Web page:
[App Fridays] Dexetra's Friday revisited - Forget to remember

1st Feb 2013
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It was June of 2012, and Cochin based mobile app startup Dexetra were riding high on the success of Iris, a voice assistant for Android. They had just launched their latest app, a smart personal assistant for Android phones, Friday. Many wrote about the app, giving it rave reviews and predicted the app to go many places. However, 7 months later, despite intensive marketing efforts and media coverage, national and international, Friday's growth has been somewhat slow. The app has undergone a makeover (a good one at that) and has added a couple of new functions, but even this, hasn't given the app the sort of push that folks at Dexetra would have hoped for.

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Does that mean Friday has gone over its peak? Not even close.From the old and dusty bookshelf of apps, we picked today's App Friday which goes by the name of the day we write this column. For the office going smartphone user, Friday is an app that helps you forget to remember. Can you really forget to remember with Friday? Read on to find out more -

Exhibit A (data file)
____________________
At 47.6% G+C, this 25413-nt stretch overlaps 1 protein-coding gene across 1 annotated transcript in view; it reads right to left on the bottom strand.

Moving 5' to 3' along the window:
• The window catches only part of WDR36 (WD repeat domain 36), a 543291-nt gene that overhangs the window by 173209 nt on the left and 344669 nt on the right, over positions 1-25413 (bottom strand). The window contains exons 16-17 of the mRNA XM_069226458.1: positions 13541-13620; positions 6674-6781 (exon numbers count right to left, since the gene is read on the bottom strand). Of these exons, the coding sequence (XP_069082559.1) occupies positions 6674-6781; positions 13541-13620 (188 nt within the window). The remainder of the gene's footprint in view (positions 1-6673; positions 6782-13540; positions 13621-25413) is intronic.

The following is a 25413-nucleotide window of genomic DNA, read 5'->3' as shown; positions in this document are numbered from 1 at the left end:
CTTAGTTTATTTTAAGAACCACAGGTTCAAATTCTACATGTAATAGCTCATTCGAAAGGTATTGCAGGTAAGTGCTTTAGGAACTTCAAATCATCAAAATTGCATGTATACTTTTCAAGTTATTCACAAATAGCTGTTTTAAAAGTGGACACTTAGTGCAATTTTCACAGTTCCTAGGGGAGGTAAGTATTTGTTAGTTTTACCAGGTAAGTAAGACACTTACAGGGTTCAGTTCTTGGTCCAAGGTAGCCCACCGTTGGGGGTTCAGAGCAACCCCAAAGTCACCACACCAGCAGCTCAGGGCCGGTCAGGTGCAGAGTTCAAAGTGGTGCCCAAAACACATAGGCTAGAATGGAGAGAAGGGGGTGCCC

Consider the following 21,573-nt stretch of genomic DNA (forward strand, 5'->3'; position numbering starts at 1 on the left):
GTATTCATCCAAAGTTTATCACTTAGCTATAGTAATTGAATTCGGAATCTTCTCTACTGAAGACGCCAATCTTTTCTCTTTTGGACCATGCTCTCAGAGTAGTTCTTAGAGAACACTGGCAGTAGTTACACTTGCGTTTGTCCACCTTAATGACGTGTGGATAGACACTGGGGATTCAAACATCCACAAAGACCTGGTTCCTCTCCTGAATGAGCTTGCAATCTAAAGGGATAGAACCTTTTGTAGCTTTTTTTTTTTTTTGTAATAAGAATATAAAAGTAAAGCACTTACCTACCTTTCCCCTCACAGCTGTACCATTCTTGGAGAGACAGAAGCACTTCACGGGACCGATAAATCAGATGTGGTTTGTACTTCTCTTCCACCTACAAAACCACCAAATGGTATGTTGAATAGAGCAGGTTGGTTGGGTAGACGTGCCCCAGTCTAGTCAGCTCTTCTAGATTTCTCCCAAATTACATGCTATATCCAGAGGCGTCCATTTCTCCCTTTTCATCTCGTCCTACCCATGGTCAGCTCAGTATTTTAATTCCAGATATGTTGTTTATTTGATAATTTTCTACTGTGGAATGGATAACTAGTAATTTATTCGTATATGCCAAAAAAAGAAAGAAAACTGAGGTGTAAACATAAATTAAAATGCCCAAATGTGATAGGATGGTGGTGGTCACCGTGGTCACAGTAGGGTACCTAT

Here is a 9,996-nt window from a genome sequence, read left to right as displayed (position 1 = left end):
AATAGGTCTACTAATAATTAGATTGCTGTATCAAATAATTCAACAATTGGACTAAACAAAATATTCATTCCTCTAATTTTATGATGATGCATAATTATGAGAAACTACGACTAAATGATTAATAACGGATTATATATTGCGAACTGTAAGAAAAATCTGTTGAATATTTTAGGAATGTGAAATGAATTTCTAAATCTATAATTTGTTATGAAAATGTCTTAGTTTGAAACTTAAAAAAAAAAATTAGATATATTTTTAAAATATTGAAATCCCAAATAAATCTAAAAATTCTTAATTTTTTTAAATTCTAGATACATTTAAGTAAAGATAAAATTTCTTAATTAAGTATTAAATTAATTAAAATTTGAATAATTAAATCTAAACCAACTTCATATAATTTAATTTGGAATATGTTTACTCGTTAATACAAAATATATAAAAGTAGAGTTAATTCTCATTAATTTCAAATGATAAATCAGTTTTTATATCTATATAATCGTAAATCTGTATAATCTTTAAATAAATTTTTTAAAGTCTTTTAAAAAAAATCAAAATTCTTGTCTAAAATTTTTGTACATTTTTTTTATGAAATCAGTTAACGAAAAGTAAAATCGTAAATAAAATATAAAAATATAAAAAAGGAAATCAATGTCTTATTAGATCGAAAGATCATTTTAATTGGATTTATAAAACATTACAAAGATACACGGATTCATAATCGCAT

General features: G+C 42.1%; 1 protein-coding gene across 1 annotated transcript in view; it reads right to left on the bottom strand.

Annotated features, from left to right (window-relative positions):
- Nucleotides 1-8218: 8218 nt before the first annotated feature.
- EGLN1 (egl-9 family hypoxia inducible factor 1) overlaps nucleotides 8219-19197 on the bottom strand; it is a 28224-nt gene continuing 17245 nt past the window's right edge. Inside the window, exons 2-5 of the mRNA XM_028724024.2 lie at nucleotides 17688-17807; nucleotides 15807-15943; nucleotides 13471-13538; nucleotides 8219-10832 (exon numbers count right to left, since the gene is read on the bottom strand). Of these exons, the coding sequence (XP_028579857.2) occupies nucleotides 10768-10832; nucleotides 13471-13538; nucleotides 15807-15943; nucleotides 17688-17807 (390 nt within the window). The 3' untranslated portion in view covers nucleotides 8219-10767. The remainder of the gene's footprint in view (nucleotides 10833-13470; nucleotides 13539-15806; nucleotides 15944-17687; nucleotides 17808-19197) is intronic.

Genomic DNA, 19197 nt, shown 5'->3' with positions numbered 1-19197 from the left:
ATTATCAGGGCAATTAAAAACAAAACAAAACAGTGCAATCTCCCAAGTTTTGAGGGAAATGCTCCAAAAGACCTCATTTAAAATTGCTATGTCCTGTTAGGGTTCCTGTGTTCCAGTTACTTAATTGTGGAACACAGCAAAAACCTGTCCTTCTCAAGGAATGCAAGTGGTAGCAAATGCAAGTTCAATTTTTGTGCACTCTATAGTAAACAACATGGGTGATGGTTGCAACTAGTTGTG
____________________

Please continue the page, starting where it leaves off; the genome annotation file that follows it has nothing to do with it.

What is it? 

You could call it a data aggregator of sorts, where it gives you a list of most things that you did with your phone. This could include, phone calls, text messages, Facebook, Twitter and FourSquare updates, email and whatever you permit (if you're thinking privacy, hold that thought. We'll get to it in a bit).

The main part of the app, so to say, is a central news feed called the storyline, which allows you to see your phone activity for the day. There's a nifty calendar function, where you can pull up your story line for each day. You can even search for questions like, "who called me last night", and Friday will pull up relevant data

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from the storyline.You can also post updates about what you're doing on Friday, which again will be recorded as a part of your storyline. Apart from this, there are a bunch of analytics options like My day and Patterns and sorting options based on people, photos, activities etc.

As you use the app longer, it also gives you activity recommendations, like "why don't you strike a conversation with Chandan" or "Why don't you listen to "Heart of Life by John Mayer".

Cool or creepy? We'll get to that in a bit.

Who is it for? 

The app is made for me - the average, forgetful and disorganized smartphone user. It lists down every single thing that I've done with my smartphone (well.. at least, every single thing that I've allowed the app to see).

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At the end of the day, I personally use this app to go through my day through interactions that have happened on the accounts that I've synced with Friday. And more often than not, there's always the mail from work that I've missed out, or the phone number whom I forgot to add to my contacts.As a personal assistant, its amazing. For a disorganized guy like me, this is way better than maintaining a calender, because a) There's not effort from me to get it working and b) it aggregates usage data from more than just one place.